Following her secondary schooling, Ellis studied at the College of Art -- a "hotbed of anarchy" -- where she received a large dose of liberalism and communism. Crowe quotes her (from a personal interview before her death) as saying:
Then after due time and instruction I became a Catholic because I no longer found it possible to disbelieve in God.... I felt entirely at home with the conviction, aims and rituals of the Church and secure in the certainty that it was immune from frivolous change and the pressures of fashion; primarily concerned with numinous rather than with the social and political concerns of its members.Shortly after her conversion, says Crowe, Ellis entered a religious order, though she had to abandon that way of life because of a serious back problem. She later married publisher Colin Haycraft and joined him as an editor at the Duckworth Publishing Company. She had seven children, but a daughter died in infancy and a son was killed in an accident at age 19. Crowe notes that the New York Times stated in its obituary that Ellis "rebelled" against her secular humanist parents by converting to Catholicism, but counters that this version of the story, far from the truth, hardly scratches the surface. Again, she quotes Ellis from a personal interview:
I realized this makes a lot of sense. This is an ancient, ancient structure. What I think is interesting is that no one has any faith in age and experience anymore. I think authority is vital for any sort of freedom. Anarchy is not freedom. One of the nuns told me, "Once you're inside the Church, you can shake a pretty loose leg." It gave you much more freedom once you knew the rules than just floundering around in this complete permissiveness and liberalism. You've got the structure, and within that you cna be very free, and you can actually be very happy.Then comes the kicker: Vatican II. Crowe notes, sadly, that Ellis's contentment in the Church came to an end with the Second Vatican Council. "Nowhere have I found any evidence of Vatican II having had a beneficial influence," Ellis says in Serpent. "In place of the old rigours we have sentimentality, confusion, untruth, meaningless talk of 'renewal' and 'improvement,' and 'sharing' and 'caring' where once these wre taken for granted and practiced in a specifically and recognisably Catholic fashion."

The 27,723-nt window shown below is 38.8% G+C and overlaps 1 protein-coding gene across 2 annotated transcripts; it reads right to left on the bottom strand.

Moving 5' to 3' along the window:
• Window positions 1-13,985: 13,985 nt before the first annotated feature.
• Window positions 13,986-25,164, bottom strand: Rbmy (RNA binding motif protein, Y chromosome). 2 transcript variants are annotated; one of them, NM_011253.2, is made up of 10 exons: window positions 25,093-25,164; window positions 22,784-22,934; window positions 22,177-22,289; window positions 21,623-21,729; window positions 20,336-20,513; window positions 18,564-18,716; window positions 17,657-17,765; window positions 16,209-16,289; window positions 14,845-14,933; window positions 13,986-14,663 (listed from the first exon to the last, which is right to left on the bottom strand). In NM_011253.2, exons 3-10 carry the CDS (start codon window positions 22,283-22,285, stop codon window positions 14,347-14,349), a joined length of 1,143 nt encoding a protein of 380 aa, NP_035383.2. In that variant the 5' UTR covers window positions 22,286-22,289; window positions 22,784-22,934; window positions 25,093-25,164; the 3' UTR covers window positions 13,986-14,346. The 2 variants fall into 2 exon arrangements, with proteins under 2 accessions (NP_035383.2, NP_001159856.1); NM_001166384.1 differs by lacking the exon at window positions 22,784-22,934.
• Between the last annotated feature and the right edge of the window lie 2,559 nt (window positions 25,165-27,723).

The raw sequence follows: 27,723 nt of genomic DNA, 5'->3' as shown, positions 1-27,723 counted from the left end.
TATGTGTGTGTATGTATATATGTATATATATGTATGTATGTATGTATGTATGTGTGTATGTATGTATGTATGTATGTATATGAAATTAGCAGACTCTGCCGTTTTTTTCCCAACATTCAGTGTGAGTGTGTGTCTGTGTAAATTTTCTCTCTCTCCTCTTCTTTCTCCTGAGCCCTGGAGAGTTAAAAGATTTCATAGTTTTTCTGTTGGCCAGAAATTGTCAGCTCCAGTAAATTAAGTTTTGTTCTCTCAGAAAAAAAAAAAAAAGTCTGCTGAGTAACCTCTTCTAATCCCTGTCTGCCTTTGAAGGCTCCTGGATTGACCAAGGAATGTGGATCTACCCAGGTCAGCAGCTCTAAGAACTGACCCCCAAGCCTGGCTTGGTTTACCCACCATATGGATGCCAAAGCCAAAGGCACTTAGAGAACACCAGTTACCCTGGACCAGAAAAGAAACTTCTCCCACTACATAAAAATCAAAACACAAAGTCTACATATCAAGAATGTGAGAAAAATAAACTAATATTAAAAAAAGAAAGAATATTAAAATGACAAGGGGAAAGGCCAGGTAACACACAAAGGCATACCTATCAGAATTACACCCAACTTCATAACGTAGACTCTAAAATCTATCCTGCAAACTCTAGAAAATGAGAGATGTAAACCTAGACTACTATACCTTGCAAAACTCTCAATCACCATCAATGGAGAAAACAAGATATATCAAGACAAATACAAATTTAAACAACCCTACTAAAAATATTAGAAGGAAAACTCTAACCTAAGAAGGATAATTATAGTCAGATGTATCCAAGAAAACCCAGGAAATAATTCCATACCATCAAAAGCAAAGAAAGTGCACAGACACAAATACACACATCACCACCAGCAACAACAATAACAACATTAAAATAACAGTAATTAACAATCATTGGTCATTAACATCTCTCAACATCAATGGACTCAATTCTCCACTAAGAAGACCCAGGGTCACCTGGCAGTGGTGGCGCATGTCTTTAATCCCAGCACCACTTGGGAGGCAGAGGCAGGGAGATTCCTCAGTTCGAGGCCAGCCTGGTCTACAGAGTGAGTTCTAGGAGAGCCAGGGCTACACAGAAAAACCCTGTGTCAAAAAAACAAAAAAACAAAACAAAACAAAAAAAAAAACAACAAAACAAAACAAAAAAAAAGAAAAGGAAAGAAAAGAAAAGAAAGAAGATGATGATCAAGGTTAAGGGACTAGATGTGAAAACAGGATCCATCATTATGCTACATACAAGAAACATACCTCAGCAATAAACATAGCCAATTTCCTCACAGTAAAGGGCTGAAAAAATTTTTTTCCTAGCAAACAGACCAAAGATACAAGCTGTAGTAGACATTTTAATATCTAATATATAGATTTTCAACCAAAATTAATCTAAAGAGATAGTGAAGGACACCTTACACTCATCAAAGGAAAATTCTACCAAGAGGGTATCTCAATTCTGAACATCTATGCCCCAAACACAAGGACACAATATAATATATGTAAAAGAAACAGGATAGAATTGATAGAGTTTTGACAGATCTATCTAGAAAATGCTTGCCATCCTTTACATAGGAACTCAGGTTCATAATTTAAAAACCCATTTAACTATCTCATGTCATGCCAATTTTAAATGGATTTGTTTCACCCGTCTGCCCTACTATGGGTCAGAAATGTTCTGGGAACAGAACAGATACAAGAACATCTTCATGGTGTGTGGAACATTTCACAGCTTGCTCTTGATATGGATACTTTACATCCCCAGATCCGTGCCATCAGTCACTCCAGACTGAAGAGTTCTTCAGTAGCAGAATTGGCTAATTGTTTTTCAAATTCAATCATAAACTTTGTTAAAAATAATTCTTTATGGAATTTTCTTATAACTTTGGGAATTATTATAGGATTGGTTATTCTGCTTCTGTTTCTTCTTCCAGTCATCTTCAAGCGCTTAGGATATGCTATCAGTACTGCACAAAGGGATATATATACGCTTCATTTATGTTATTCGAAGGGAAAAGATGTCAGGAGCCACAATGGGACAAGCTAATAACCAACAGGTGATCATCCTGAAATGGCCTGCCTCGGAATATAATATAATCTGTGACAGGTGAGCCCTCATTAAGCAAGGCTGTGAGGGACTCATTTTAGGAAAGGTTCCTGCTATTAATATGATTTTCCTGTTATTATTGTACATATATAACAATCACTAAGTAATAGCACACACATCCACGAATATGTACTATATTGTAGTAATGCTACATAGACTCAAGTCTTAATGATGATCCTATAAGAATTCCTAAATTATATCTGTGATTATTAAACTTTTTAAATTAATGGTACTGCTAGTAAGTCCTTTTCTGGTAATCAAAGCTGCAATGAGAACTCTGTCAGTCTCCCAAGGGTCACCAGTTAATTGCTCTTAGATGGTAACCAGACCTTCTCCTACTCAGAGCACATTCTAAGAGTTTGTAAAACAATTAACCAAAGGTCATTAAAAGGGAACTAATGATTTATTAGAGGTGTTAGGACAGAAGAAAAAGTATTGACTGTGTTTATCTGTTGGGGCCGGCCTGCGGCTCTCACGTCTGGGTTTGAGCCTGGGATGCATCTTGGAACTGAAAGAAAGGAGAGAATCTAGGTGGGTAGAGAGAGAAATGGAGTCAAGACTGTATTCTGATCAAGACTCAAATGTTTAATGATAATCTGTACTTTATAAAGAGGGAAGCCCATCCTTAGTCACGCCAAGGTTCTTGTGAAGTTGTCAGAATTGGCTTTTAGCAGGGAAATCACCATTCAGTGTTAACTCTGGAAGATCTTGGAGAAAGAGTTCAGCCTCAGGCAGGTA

Ellis sublimated her anger and turned it to fiction: "I felt bereft and consequently resentful. I was so annoyed that in 1977 I stirred out of my habitual indolence and wrote a book called The Sin Eater .... I had to do something rather than sink into despair." The main character in the novel, as Crowe notes, says of the local parish priest:
To do him justice ... he does still dress in the proper fashion. He hasn't taken to going round in jeans and a T-shirt and a little cross on a chain round his neck imploring people to call him Roger, and he hasn't left the church to marry and devote his life to rewriting theology to conform with his own lusts and itches, and drivel on about the self-transcending nature of sex, like all those treacherous lecherous jesuits [sic] mad with radiant freedom of contemporary thought. But it isn't enough. Now the Church has lost its head, priests feel free to say what they think themselves, and they don't have nay thoughts at all except for some rubbish about the brotherhood of man. They seem to regard Our Lord as a sort of beaten egg to bind us all together ....And then comes the most startling of her descriptions:
It is as though ... one's revered, dignified and darling old mother had slapped on a mini-skirt and fishnet tights and started ogling strangers. A kind of menopausal madness, a sudden yearning to be attractive to all. It is tragic and hilarious and awfully embarrassing. And of course, those who knew her before feel a great sense of betrayal and can't bring themselves to go and see her any more.Crowe says that Ellis's character speaks for the author here. She told Crowe in an interview that she didn't go to church for ages, opting, when she did for the Latin Mass. Crowe says when she asked Ellis if she had given up on the church altogether, Ellis replied: "I'm sort of hanging on to the life belt. I wouldn't say I was aboard. you've got to believe -- even if you don't think so -- that the Church will pull itself together and regain its lost ground. I think I actually do believe that."
Ellis frequently aired her provocative views in the English Catholic press, raising the ire of many of her fellow-Catholics, until she was fired from the Universe in 1994 at the insistence of a bishop, and in 1996 the Catholic Herald published a front-page apology for an earlier article by her criticizing the liberal policies of the archbishop of Liverpool. Dispite the ruffled feathers of the hierarchy and publishers, Ellis is best remembered as a writer, not a political agitator. The rest of Crowe's excellent article reviews several of her most beloved books. These include: The Sin Eater (1977); The Birds of the Air (1980); The 27th Kingdom (1982); and Unexplained Laughter (1985). If you like a sardonic wit, if you like oblique but incisive cultural critique, if you love Evelyn Waugh and Walker Percy, and might enjoy something somewhere between the two, try Alice Thomas Ellis. She's well-worth discovering.
Alice Thomas Ellis died on March 8, 2005, of lung cancer at the age of 72.